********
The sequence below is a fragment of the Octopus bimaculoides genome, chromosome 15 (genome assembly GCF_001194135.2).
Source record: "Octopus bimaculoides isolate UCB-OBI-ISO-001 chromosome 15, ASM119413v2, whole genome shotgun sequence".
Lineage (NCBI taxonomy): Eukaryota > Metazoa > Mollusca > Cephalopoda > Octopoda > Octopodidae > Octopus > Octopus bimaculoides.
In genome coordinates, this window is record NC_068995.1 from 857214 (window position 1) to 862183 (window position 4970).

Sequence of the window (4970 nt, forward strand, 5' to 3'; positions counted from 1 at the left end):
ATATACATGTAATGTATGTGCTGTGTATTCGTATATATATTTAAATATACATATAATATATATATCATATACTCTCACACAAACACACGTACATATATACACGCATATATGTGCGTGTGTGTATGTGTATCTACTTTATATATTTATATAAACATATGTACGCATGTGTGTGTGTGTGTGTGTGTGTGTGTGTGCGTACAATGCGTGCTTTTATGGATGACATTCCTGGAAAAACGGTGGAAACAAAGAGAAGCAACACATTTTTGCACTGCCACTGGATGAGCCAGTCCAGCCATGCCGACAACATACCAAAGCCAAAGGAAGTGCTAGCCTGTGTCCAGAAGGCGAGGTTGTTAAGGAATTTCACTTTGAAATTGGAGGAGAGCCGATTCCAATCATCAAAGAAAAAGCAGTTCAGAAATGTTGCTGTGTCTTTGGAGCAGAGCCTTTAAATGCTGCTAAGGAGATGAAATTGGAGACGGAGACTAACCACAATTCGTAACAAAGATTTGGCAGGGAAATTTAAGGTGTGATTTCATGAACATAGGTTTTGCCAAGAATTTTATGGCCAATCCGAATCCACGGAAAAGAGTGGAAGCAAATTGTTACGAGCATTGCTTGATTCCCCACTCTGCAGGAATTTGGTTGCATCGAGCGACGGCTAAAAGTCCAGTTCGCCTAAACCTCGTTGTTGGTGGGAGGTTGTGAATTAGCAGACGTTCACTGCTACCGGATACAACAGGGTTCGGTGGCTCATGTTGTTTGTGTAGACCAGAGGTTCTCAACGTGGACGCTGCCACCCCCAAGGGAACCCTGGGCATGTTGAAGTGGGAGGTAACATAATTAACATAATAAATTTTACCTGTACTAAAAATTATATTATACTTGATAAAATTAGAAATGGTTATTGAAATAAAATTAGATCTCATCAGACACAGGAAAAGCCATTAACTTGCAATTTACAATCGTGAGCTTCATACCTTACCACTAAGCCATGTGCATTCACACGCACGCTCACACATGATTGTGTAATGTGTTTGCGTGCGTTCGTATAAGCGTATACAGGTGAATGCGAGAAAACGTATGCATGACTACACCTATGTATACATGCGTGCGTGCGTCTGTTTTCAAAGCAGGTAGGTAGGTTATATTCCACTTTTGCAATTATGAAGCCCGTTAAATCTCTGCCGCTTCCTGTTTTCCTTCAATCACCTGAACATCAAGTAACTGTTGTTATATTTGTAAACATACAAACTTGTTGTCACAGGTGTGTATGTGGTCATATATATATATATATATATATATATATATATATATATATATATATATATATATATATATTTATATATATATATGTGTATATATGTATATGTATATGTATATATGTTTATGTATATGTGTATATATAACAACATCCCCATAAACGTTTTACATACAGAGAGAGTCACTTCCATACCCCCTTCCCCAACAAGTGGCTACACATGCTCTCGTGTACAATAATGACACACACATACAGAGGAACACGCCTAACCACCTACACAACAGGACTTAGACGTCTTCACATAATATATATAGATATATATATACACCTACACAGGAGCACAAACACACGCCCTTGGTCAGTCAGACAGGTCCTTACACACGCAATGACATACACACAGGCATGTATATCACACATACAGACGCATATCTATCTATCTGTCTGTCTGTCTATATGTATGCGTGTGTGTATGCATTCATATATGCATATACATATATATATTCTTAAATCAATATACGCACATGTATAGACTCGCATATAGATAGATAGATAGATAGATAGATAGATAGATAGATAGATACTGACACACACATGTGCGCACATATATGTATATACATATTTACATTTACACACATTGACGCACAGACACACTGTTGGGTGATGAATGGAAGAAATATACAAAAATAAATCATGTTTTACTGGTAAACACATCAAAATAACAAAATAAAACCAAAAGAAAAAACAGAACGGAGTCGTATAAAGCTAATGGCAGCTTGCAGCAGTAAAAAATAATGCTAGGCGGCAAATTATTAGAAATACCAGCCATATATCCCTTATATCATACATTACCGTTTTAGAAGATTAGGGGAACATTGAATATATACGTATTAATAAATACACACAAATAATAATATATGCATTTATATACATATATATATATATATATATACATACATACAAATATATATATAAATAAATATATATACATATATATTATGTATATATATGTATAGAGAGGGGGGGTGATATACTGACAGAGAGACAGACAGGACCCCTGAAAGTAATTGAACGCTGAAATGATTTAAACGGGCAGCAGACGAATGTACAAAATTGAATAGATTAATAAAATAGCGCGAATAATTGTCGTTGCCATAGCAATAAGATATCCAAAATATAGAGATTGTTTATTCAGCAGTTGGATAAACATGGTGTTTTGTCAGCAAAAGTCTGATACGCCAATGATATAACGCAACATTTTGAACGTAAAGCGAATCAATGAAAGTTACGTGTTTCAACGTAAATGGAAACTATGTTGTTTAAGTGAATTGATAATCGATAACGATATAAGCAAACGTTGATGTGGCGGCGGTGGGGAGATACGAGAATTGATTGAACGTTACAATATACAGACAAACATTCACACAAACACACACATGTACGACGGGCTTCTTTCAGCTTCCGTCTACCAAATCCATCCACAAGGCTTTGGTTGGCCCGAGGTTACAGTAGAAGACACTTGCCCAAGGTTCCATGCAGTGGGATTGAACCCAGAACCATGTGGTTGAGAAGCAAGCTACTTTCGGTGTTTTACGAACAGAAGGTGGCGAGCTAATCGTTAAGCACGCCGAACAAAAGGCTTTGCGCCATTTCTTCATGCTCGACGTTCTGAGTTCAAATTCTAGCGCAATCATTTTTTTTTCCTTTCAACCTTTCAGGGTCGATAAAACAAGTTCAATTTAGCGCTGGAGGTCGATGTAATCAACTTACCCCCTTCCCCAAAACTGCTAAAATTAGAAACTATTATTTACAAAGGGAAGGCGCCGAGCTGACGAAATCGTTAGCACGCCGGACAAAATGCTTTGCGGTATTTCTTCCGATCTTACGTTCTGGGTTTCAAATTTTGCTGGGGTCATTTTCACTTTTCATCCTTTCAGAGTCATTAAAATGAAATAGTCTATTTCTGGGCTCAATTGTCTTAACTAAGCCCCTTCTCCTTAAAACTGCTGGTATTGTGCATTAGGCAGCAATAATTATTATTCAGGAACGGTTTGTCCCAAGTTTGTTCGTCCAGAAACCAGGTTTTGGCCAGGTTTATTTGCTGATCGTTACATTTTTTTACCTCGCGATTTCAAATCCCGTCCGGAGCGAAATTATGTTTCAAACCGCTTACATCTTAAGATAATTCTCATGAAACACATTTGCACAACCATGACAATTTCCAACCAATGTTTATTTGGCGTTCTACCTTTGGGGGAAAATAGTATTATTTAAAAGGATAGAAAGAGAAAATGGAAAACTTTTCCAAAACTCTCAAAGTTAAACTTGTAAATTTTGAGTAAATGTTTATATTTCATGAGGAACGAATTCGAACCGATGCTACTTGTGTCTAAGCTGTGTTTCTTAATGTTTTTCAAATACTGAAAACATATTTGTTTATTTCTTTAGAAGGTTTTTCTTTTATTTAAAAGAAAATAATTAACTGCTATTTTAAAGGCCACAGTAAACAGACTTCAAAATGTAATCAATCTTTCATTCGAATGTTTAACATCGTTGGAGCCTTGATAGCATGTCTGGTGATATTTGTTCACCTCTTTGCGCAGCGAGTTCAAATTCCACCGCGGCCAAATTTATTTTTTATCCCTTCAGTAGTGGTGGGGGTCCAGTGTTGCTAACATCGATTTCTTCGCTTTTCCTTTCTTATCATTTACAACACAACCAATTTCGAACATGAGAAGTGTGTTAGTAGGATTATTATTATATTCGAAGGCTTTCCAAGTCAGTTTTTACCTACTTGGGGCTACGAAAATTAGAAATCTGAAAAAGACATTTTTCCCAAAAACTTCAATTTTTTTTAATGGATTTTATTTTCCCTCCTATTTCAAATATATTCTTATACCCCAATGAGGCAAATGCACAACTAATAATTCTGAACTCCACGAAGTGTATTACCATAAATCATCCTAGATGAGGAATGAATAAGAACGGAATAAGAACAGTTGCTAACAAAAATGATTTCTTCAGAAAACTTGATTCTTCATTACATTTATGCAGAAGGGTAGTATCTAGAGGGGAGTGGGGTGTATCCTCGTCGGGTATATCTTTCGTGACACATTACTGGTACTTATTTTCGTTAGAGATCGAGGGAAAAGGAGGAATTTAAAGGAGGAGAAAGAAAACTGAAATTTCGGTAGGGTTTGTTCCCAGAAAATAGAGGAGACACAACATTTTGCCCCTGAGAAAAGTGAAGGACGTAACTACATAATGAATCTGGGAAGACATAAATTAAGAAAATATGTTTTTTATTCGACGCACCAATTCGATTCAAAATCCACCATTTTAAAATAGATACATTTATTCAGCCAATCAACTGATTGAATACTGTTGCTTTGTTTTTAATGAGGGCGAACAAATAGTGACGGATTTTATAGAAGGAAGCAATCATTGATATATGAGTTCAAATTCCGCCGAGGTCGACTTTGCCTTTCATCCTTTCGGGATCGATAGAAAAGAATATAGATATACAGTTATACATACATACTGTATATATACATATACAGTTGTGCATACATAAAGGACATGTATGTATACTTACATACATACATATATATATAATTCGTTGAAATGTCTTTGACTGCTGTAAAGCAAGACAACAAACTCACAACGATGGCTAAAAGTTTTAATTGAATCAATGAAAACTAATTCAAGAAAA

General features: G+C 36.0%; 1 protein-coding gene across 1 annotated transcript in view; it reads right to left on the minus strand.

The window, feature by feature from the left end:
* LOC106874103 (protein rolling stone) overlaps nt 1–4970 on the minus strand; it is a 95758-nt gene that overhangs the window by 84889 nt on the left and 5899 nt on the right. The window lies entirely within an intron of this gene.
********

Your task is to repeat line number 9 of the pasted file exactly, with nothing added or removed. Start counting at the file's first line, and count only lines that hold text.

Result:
* LOC106874103 (protein rolling stone) overlaps nt 1–4970 on the minus strand; it is a 95758-nt gene that overhangs the window by 84889 nt on the left and 5899 nt on the right. The window lies entirely within an intron of this gene.